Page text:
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Child poverty is not going away

2 March 2005

Child poverty is not going away

Government claims that child poverty problems have improved in the past five years are discredited by a Health Ministry report published this week, the Green Party says.

The report, Influences in Childhood on the Development of Cardiovascular Disease and Type 2 Diabetes in Adulthood, confirmed what the Green Party has been saying for many years, Green MPs Sue Kedgley and Sue Bradford said.

The report is based on the latest New Zealand and international research and shows that one child in three in New Zealand is growing up below the accepted minimum living standard.

It shows that low-income New Zealand families are unable to purchase essential foods, Ms Kedgley, the Green's Health Spokesperson says.

"What this means is that a generation of New Zealand children are growing up without the necessary vitamin and minerals needed for healthy development."

New Zealand is experiencing rapidly increasing rates of childhood obesity and chronic diseases such as cardiovascular disease and type 2 diabetes. Healthy choices, which would lower the chances of children developing these lifelong conditions, are limited by socio-economic constraints, the report says.

The report confirms that many New Zealand families can't even afford to provide a basic nutritious diet for their children, Ms Kedgley says.

It is unacceptable that those who are already the most vulnerable can't even get basic staples like good food disadvantaged and it's time for this Government to take responsibility for all the members of our society, Ms Kedgley says.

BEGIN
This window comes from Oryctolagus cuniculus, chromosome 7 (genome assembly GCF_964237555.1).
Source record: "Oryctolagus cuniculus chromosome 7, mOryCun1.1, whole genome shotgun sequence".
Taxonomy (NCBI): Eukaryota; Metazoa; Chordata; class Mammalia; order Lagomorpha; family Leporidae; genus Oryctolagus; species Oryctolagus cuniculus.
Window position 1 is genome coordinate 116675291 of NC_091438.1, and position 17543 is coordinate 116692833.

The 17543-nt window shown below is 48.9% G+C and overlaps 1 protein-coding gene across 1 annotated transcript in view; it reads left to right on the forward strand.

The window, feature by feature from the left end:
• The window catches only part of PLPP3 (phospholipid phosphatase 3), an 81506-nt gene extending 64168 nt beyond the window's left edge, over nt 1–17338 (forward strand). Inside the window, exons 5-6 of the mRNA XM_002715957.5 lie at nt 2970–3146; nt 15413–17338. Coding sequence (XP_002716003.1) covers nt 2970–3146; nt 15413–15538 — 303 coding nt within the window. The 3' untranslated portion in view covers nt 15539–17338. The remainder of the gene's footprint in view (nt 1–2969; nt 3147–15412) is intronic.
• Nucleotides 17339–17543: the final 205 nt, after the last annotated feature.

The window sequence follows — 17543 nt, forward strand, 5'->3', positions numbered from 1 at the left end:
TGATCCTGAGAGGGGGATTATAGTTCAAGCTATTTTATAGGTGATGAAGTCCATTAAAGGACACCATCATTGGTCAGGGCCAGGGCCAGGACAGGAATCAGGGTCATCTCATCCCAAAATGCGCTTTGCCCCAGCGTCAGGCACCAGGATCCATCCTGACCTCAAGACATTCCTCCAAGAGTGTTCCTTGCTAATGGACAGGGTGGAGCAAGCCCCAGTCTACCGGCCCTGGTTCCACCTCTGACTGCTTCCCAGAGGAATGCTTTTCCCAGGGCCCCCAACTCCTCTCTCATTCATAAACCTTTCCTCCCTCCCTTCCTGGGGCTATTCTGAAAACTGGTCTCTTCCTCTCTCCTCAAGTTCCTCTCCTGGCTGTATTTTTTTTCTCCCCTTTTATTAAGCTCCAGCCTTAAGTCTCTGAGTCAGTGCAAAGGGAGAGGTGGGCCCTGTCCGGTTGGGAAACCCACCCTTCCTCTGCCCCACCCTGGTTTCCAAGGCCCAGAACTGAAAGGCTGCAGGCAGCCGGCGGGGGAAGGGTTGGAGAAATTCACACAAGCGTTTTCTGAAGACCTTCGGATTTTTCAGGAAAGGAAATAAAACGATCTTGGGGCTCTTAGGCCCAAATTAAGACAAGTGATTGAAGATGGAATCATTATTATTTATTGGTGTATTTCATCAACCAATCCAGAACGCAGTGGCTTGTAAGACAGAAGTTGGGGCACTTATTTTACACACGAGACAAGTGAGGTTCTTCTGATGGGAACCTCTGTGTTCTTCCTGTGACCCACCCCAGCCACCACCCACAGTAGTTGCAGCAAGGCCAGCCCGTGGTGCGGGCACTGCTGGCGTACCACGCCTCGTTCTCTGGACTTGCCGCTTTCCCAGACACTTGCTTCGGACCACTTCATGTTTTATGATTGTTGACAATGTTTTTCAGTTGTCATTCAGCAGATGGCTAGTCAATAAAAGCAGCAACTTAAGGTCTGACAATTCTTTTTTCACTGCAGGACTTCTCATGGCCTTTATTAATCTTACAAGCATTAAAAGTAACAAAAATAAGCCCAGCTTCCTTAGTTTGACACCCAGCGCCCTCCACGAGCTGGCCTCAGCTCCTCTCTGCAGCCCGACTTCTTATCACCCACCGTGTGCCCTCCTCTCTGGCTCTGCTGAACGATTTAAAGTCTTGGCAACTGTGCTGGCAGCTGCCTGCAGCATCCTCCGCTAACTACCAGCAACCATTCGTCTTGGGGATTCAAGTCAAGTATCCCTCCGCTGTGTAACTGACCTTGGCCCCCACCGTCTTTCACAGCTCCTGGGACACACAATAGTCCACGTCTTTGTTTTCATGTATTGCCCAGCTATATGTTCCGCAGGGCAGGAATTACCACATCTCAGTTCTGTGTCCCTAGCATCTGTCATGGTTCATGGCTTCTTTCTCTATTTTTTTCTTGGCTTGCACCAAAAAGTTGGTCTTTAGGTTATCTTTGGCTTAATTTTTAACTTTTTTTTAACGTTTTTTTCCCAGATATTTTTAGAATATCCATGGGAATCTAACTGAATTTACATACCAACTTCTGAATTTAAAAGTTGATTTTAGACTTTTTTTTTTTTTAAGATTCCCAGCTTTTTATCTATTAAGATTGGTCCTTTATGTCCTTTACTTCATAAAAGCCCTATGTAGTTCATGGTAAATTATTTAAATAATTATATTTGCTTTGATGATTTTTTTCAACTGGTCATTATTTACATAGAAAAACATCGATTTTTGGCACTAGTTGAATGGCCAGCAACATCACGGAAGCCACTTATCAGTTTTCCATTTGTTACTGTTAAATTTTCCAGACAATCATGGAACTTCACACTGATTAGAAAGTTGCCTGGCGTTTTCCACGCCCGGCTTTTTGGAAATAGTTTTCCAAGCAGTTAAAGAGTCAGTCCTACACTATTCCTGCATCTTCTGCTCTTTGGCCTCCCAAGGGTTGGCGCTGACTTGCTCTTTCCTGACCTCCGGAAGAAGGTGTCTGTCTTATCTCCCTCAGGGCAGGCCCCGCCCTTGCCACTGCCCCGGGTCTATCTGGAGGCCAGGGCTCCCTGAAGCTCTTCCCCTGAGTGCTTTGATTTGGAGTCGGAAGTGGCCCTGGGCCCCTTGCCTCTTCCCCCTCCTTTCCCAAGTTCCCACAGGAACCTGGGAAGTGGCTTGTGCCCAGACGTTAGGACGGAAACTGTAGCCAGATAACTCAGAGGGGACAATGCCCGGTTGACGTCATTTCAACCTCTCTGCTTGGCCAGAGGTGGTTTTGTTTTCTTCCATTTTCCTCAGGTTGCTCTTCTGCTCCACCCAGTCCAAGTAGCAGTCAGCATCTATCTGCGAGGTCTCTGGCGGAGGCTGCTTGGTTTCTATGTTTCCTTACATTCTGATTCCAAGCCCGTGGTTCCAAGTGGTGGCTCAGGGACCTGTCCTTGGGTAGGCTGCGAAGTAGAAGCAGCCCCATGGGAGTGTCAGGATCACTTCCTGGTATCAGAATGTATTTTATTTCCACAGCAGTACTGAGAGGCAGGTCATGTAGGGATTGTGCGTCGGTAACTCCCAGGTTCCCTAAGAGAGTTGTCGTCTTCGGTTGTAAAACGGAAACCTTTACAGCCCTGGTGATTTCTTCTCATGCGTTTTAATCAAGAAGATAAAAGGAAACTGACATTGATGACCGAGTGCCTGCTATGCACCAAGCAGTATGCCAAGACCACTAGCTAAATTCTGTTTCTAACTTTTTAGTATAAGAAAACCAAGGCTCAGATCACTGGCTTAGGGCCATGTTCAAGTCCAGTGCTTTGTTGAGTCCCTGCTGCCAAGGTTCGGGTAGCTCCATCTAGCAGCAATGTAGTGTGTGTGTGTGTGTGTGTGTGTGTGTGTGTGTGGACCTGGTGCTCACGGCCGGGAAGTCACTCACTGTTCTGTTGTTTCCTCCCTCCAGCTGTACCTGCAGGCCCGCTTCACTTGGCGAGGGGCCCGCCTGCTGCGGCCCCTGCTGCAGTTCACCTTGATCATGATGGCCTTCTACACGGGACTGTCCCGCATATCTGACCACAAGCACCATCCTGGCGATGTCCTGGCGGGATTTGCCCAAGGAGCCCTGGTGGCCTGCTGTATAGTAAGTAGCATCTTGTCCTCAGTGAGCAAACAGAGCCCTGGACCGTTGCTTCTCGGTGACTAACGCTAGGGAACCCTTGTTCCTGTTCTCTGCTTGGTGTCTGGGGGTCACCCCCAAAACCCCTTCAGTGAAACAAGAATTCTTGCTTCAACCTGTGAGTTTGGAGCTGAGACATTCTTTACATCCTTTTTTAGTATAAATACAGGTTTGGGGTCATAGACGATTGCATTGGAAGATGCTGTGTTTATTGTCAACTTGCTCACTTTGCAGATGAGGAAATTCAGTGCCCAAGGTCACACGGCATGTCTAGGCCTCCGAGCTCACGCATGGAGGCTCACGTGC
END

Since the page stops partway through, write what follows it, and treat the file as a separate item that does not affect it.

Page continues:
Ms Bradford, the Green's Children's Affairs Spokesperson, says the Unicef report confirmed other research over the past five years that showed the deliberate actions of both the Labour and National governments had created intergenerational poverty.

"Those affects are still with us and still affecting far too many children. While the Government has taken some steps we are pleased with, such as income-related rents and some assistance for families, there is still discrimination against the children of beneficiaries.

"The Government's Working for Families policy only rewards families where at least one parent is working, leaving beneficiary families out in the cold. It also abolishes the special benefit, which is actually a benefit cut.

"New Zealand also has a very low wage economy - many workers wages are not even enough to properly feed, house or care for their families. We believe the minimum wage should be raised to $12 an hour and it's time that employers stopped relying on the taxpayer to subsidise wages through accommodation supplement and other forms of family support.

"We call on both the Government and employers to play their part in eliminating child poverty in New Zealand."

ENDS

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